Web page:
For all the talk of a future filled with remote working, managers and employees need to understand our inherent biases against this model, and how we can overcome them. Companies still reward presenteeism. In research published in MIT Sloan Management Review, Daniel Cable found telecommuters are less likely to be promoted. In one experiment subjects were asked to judge scenarios in which the only difference was whether the employee was at his office desk or at home. Managers rated those at the office to be more dependable and industrious, regardless of the quality of their work.
Visibility creates the illusion of value – even at firms that explicitly encourage staff to work from home. Mr Cable studied attitudes at Californian tech firms. Many asked employees not to come to the office too often; yet bosses unconsciously penalised those who obeyed.
As discussed in an article in The Economist: “Remote workers understand this. Many barrage their bosses with progress reports to prove they are on the job. A fifth of the workers in the study admitted to leaving a canny e-mail or voicemail early or late in the day. Still, many are not as smart as they think. Some choose a Monday or Friday to work at home. That, says Mr Cable, makes others think they are keen to extend the weekend. A culture of presenteeism hurts working mothers most. Many professional women (and some men) work from home to allow themselves the flexibility to pick up kids from school. That need not mean they produce less; only that they do it at a time and a place of their own choosing. Some firms, such as Best Buy, an electronics retailer, recognise this and try hard to evaluate staff solely on performance.”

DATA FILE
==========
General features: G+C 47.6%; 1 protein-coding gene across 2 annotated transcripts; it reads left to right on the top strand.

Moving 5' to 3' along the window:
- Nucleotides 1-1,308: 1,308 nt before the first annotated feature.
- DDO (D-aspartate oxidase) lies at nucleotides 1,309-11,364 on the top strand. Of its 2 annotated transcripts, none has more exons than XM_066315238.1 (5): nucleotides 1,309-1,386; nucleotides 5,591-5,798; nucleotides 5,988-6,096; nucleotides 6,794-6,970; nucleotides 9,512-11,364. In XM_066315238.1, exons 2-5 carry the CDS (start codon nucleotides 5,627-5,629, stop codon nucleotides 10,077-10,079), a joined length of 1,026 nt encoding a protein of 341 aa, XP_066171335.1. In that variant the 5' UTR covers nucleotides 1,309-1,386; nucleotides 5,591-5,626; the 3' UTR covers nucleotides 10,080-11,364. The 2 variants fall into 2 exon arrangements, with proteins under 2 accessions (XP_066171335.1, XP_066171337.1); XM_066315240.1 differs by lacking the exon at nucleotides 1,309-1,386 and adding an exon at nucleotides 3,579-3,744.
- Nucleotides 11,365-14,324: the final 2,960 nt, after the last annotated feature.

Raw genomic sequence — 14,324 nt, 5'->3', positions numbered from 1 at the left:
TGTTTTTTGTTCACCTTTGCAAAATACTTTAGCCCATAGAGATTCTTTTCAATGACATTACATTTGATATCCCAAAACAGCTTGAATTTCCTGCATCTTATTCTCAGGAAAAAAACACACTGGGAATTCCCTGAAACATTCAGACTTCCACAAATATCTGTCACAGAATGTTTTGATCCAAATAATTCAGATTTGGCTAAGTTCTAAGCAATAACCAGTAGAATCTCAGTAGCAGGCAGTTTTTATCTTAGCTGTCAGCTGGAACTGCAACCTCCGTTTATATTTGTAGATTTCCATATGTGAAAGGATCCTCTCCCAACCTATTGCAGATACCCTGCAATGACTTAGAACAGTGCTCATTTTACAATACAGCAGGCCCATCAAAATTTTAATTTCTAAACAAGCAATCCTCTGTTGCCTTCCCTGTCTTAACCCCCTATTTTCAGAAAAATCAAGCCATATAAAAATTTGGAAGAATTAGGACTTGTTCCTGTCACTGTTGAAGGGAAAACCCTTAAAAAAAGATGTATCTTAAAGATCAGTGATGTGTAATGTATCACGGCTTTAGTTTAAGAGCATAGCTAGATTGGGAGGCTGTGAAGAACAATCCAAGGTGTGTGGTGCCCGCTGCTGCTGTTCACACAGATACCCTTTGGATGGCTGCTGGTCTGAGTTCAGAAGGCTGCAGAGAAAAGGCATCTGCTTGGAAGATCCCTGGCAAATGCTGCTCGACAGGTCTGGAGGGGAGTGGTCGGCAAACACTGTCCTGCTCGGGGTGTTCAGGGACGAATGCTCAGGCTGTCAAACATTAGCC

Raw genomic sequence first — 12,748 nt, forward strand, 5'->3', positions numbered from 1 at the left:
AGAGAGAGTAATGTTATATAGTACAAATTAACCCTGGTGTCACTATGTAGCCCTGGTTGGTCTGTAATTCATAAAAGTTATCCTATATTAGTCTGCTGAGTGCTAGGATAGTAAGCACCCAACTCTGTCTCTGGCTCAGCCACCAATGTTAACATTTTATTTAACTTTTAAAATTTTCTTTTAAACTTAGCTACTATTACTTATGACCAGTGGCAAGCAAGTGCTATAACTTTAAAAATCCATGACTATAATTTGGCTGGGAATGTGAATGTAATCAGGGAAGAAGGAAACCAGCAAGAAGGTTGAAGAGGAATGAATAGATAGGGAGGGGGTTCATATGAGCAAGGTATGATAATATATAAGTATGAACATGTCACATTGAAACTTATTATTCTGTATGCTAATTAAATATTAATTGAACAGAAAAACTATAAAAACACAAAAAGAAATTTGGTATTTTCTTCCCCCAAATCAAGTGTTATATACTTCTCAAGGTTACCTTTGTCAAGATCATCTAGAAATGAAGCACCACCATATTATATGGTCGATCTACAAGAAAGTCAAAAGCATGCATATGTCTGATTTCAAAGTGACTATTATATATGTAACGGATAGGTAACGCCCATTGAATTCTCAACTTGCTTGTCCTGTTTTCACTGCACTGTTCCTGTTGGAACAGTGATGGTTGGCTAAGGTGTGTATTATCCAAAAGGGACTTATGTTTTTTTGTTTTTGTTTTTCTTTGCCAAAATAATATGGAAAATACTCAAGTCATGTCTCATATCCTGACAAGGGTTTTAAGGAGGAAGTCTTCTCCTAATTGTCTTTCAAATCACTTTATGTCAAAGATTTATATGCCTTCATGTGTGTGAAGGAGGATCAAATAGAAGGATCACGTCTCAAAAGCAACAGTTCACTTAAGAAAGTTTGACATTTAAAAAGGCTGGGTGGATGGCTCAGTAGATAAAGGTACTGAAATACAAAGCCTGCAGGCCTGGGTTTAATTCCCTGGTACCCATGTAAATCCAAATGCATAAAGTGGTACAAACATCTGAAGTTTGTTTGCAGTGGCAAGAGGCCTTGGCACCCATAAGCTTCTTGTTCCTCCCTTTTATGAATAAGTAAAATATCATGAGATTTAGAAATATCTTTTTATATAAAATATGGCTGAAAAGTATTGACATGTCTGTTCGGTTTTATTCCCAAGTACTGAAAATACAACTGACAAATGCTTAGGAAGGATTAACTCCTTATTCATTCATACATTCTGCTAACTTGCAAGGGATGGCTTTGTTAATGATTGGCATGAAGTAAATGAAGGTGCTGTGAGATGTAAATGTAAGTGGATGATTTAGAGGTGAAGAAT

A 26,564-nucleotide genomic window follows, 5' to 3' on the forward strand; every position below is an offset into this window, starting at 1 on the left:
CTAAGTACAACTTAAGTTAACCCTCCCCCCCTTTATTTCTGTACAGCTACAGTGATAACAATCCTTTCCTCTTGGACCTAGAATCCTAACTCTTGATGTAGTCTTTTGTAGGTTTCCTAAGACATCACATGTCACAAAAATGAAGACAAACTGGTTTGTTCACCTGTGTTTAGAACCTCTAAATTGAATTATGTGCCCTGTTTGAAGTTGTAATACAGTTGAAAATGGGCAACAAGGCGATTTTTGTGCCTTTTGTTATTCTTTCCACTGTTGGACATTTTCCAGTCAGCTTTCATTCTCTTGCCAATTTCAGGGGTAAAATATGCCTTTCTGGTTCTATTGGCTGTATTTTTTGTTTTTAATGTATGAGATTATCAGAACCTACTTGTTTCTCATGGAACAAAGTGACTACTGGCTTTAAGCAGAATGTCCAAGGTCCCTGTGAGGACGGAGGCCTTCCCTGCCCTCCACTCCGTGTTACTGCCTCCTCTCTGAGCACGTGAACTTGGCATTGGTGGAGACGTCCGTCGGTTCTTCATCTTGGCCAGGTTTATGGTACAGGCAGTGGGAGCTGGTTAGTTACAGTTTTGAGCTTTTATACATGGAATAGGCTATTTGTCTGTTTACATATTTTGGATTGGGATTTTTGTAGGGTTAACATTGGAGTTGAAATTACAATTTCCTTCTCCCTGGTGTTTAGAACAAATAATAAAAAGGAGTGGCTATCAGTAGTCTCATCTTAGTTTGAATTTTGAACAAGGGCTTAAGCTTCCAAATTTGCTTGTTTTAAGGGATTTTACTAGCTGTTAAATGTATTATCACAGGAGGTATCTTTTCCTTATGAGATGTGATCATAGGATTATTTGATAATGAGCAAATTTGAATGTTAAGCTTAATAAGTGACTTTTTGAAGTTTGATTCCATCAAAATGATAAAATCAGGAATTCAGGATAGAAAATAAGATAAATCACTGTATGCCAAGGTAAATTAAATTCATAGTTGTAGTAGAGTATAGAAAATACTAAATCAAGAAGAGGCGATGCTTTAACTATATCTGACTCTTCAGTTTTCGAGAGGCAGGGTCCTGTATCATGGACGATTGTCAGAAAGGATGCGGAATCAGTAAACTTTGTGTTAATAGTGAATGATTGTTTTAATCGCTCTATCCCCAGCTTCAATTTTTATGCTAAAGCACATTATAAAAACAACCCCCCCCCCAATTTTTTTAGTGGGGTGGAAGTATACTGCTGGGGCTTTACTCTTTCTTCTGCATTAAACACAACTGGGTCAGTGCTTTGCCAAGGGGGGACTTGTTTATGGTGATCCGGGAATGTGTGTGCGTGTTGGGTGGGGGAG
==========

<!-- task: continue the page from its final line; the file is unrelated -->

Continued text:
The stigma of working from home will only reduce when more people engage in the practice, – including senior management. As one female coaching client with whom I work explained: “My boss used to be very down on working from home – grumbling it was for working mums; until he had minor surgery on his knee. He told me that after his surgery he would be taking calls and responding to emails from home for a week. I asked: ‘Oh, you mean you are going to be flexible-working?’ to which he responded with seemingly genuine surprise ‘Yes, I guess I am!’ He’s been more positive about it recently, and I think it was only when he saw how it could benefit him did he truly understand how empowering it can be!’